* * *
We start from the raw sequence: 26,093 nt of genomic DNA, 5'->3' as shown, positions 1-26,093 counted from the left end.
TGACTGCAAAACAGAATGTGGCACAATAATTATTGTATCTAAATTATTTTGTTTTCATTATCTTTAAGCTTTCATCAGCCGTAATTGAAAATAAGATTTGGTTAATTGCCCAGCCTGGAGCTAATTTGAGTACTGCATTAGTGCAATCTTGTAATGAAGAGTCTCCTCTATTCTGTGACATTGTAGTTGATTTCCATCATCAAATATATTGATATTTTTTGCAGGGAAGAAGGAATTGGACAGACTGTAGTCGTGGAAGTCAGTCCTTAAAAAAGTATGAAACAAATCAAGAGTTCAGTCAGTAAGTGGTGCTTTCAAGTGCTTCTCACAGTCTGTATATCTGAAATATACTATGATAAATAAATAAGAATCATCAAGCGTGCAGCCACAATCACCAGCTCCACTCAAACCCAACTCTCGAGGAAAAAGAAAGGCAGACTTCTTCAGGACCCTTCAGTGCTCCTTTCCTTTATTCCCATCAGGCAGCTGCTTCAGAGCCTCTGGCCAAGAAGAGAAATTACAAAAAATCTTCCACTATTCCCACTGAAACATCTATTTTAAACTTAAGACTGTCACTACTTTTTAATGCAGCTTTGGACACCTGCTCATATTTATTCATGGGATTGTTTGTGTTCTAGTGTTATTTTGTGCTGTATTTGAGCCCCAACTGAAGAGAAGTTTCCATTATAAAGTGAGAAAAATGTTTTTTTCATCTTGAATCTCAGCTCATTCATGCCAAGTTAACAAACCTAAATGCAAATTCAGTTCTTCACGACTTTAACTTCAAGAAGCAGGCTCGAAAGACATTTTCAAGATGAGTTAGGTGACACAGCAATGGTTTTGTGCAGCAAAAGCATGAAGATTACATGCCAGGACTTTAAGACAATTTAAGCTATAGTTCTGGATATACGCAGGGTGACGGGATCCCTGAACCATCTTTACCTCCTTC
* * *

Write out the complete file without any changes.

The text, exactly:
We start from the raw sequence: 26,093 nt of genomic DNA, 5'->3' as shown, positions 1-26,093 counted from the left end.
TGACTGCAAAACAGAATGTGGCACAATAATTATTGTATCTAAATTATTTTGTTTTCATTATCTTTAAGCTTTCATCAGCCGTAATTGAAAATAAGATTTGGTTAATTGCCCAGCCTGGAGCTAATTTGAGTACTGCATTAGTGCAATCTTGTAATGAAGAGTCTCCTCTATTCTGTGACATTGTAGTTGATTTCCATCATCAAATATATTGATATTTTTTGCAGGGAAGAAGGAATTGGACAGACTGTAGTCGTGGAAGTCAGTCCTTAAAAAAGTATGAAACAAATCAAGAGTTCAGTCAGTAAGTGGTGCTTTCAAGTGCTTCTCACAGTCTGTATATCTGAAATATACTATGATAAATAAATAAGAATCATCAAGCGTGCAGCCACAATCACCAGCTCCACTCAAACCCAACTCTCGAGGAAAAAGAAAGGCAGACTTCTTCAGGACCCTTCAGTGCTCCTTTCCTTTATTCCCATCAGGCAGCTGCTTCAGAGCCTCTGGCCAAGAAGAGAAATTACAAAAAATCTTCCACTATTCCCACTGAAACATCTATTTTAAACTTAAGACTGTCACTACTTTTTAATGCAGCTTTGGACACCTGCTCATATTTATTCATGGGATTGTTTGTGTTCTAGTGTTATTTTGTGCTGTATTTGAGCCCCAACTGAAGAGAAGTTTCCATTATAAAGTGAGAAAAATGTTTTTTTCATCTTGAATCTCAGCTCATTCATGCCAAGTTAACAAACCTAAATGCAAATTCAGTTCTTCACGACTTTAACTTCAAGAAGCAGGCTCGAAAGACATTTTCAAGATGAGTTAGGTGACACAGCAATGGTTTTGTGCAGCAAAAGCATGAAGATTACATGCCAGGACTTTAAGACAATTTAAGCTATAGTTCTGGATATACGCAGGGTGACGGGATCCCTGAACCATCTTTACCTCCTTC